Fred Olsen Cruise Lines has two longer cruises this autumn, both from Portsmouth. The first departure is aboard Boudicca, and is a 23-night cruise to the Mediterranean, focusing on Turkey (D1223). Join Boudicca in Portsmouth on 12t October 2012 and sail south to the balmy climate of southern Portugal, with a first visit to pretty Portimão, in the Algarve. Another day at sea brings Boudicca to the lovely island of Ibiza, pleasantly sunny and quieter in October, before moving on to another island – Malta – where Boudicca calls into the historic capital, Valletta. It is then Athens, three Turkish ports (including Istanbul), Gozo, Mahon before making a final call into Gibraltar and returning to Portsmouth. Veteran broadcaster Michael Nicholson is a guest lecturer. From £1,399 per person on an outside twin. Boudicca is then off to the Caribbean for 28 days with prices starting at £1,699. www.fredolsencruises.co.uk
Silversea has published details of its 2014 world cruise, an exceptional voyage for its 20th anniversary year. The 113-day journey encompasses 54 ports in 29 countries, with 12 overnights and eight late night departures. Very much a boutique ship with 382-guests, Silver Whisper begins the navigation at Los Angeles and then on to Hawaii, Samoa, Tonga and New Zealand before a two-day call at Sydney. Three days in Hong Kong and two days in Shanghai and then to Japan, Taiwan, Vietnam, Thailand, Singapore and Indonesia before arriving at one of the world’s most intriguing and enigmatic destinations, Myanmar. The antiquities and urban contrasts of India, Oman, Jordan and Egypt are followed by two calls in Israel, the Holy Land. The global journey concludes with a sweep of former empire capitals including Constantinople (Istanbul), Athens and Rome and the delights of Messina, Sorrento and Monte Carlo. It all ends at Barcelona but if you fancy a stay in Europe Silversea will cruise you all the way to LA. Prices start from £33,650 per person based on double occupancy for the 113-day cruise. Modules are available. www.silversea.com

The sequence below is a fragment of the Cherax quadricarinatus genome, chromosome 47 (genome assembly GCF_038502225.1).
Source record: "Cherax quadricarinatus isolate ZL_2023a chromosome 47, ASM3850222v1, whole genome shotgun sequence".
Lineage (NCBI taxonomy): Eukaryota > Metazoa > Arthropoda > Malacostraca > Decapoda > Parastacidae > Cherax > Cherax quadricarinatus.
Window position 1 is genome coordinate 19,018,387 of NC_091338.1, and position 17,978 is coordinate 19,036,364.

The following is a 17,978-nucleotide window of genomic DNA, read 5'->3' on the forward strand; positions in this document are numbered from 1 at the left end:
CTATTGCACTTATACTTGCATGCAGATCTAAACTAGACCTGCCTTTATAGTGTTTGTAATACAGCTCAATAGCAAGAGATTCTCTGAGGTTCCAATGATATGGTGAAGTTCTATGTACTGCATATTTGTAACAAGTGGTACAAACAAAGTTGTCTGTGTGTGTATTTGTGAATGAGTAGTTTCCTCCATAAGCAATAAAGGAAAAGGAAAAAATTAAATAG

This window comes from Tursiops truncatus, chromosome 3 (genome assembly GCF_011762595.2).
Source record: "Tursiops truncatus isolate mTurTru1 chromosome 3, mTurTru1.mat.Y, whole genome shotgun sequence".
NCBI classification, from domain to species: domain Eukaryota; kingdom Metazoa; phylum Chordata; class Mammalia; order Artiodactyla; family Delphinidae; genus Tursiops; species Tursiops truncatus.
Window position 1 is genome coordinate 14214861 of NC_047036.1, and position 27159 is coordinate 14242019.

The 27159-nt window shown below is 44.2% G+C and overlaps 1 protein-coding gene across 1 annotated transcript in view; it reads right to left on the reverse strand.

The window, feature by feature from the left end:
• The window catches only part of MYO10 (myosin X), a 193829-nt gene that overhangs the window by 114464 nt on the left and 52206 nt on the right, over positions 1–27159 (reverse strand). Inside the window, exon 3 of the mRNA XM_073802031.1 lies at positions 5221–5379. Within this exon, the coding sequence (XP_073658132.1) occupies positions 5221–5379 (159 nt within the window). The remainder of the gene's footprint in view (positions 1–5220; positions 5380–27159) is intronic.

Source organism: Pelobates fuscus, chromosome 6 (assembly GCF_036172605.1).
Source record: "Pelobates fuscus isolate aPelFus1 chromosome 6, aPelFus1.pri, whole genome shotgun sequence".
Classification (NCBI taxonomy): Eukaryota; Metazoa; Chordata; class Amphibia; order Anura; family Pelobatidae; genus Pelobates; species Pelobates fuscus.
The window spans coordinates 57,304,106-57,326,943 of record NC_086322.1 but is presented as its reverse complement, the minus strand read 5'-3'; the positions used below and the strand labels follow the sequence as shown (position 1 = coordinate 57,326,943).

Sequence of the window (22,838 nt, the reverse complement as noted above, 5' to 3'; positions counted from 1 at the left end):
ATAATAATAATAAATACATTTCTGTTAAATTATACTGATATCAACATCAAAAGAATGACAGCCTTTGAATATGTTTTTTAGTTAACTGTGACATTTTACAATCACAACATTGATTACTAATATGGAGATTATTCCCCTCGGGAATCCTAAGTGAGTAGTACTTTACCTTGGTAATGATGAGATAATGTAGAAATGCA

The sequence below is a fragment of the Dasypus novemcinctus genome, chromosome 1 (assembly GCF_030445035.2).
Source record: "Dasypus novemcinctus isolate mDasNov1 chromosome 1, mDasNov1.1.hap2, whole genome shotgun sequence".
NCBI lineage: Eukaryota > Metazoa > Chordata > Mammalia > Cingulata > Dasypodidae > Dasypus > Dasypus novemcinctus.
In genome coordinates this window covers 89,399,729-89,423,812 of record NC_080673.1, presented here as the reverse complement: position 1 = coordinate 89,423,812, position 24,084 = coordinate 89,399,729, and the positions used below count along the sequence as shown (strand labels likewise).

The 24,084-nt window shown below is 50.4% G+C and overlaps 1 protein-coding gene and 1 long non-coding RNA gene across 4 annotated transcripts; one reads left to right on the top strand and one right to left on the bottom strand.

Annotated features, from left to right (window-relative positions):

Swan Hellenic is introducing (for new bookings made from 1 September 2012) the Swan ‘Price Promise’ – a pledge to customers and agents that, if the price of published standard fares for their chosen cruise and category of cabin is reduced at a later date, passengers will be offered an equivalent benefit in value. The difference in the benefit provided will either be as a complimentary cabin upgrade or on board credit. Out now is the brochure until April 2014 and also river cruise programme for next year offering Swan’s unique hospitality on the Danube, Rhone and Dutch Waterways. Swan tell us that they are sold out on Minerva until the New Year except for two fly cruises “Passage to Oman” and “Colours of India”, in November and December, where there are some very good deals available. www.swanhellenic.com
QM2 Photo Gallery: How many of these previous Cunard passengers can you recognise?
No prizes as the answers can be found at QM quiz result.